Patent reform is proving to be an incremental process. Congress took a big step in 2011, when it passed the America Invents Acts. Additional legislation to protect both established businesses and small entrepreneurs from unique and “innovative” forms of lawsuit abuse is pending both on Capitol Hill and in state houses around the country. The U.S. Supreme Court also delivered two decisions in 2014 that will make it easier for defendants to recover legal costs if an infringement suit is deemed frivolous.
But the work is far from over. Indeed, legislation and court rulings are credited with a 27 percent reduction in patent suits in 2014 compared to the year before. The downturn was short-lived, however, as patent suits surged again in the first half of 2015, increasing 11 percent compared to the same period in 2014. One powerful weapon for patent plaintiffs, foreign or domestic, is the injunction. That’s when a court, at its discretion, imposes a moratorium or ban on the sale or import of an alleged infringing product or component.
Patent litigation destroys more than $60 billion in wealth each year, according to a March 2015 study published by the Boston University School of Law. In 2012, Santa Clara University School of Law research found that companies with less than $100 million annual revenue comprised 66 percent of defendants in troll suits. Patent trolls equipped with the threat of injunction are a danger to small business innovators, as are larger companies that wield injunctions and lawsuits rather than trying to maintain healthy marketplace competition and boardroom negotiation.
Patent troll is the pejorative name for a non-practicing entity that doesn’t produce with its patents. Instead, it lies in wait until another company develops something using similar technology, and then it sues claiming infringement. The cost of a defense can be high, especially for a start-up with limited capital, so the defendant is often pressured into entering into a licensing agreement even if there is no real infringement. Abuse of this system turns an innovation protection into a playground for legal arbitrage.
While Congress examines patent troll activities and ways to combat abuse, there is fortunately court guidance on injunctions. In its 2006 decision in eBay Inc. v. MercExchange LLC, the U.S. Supreme Court determined traditional equitable considerations must be applied to infringement. The upshot is that the “eBay standard,” as it has come to be known, calls for a more equitable remedy standard, such as royalty payments or fines. Injunctive relief should be the last resort, not the first action.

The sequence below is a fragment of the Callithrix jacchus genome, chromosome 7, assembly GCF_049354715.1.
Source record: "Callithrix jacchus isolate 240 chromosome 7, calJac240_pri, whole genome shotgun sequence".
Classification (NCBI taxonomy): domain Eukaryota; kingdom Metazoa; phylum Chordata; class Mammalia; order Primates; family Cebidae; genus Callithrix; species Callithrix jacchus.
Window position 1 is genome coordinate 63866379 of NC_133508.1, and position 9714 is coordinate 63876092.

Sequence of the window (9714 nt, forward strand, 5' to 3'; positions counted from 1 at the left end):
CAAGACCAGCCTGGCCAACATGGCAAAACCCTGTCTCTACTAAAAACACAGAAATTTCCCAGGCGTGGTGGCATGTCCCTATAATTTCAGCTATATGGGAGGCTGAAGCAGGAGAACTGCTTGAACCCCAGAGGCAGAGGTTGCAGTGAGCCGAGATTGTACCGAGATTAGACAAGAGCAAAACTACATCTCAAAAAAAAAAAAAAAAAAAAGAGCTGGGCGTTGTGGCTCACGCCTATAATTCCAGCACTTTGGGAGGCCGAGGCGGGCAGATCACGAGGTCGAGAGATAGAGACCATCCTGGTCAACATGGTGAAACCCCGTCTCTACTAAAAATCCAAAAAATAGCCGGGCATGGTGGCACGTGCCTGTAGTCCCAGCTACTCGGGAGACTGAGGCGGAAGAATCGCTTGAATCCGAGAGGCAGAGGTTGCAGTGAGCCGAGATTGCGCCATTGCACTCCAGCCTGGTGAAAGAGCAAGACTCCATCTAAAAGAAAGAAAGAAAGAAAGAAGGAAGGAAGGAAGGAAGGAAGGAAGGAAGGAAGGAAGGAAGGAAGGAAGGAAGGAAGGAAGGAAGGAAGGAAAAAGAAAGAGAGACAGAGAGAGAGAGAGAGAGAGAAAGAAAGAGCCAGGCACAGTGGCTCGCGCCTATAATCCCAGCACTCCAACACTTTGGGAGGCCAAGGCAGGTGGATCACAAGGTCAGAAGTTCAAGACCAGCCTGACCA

In the wake of eBay, a report by law firm K&LNG concluded the decision made it much less certain a troll would be able to win an injunction on the claim it has suffered such an irreparable injury that monetary damages alone would not be sufficient.
Recently, Federal District Court Judge Lucy Koh applied the eBay standard in Apple Inc. v. Samsung Electronics Co. Ltd. Although Apple won the case, Koh did not grant an injunction against Samsung, because Apple did not demonstrate it would suffer irreparable harm without it. Unfortunately, in September the Federal Circuit Court of Appeals reversed Koh’s decision. Samsung has since moved for an en banc review of that decision.
While the appellate process plays out, the U.S. Patent and Trade Office has found several of the contested patents should not have been issued in the first place. With an estimated 250,000 patents within the average smartphone, injunctive relief, when granted too hastily, can wreak havoc in a supply chain, with consumers bearing the brunt.
Small businesses need a solid framework of standards to compete against larger rivals. The eBay standard has made a positive impact. A Cornell Law Review article noted district courts granted 95 percent of requests for injunctions before the eBay standard. After eBay, it was down to 75 percent, suggesting injunctions are more thoroughly scrutinized since the framework was established.
Much of the effort in combatting patent abuses is geared toward leveling the playing field, providing innovators with more tools to counter frivolous claims and dissuading frivolous assertions or threats.
The recent Apple decision could undermine the progress created by the eBay standard. This is especially important for small businesses, such as many tech startups, who often face costly infringement proceedings, a well-funded plaintiff, the threat of injunction, and the possibility of being forced into unfair licenses or insolvency. It is imperative for Congress to solidify a framework for injunctions rather than allow businesses to wield the threat of drastic embargos unpredictably.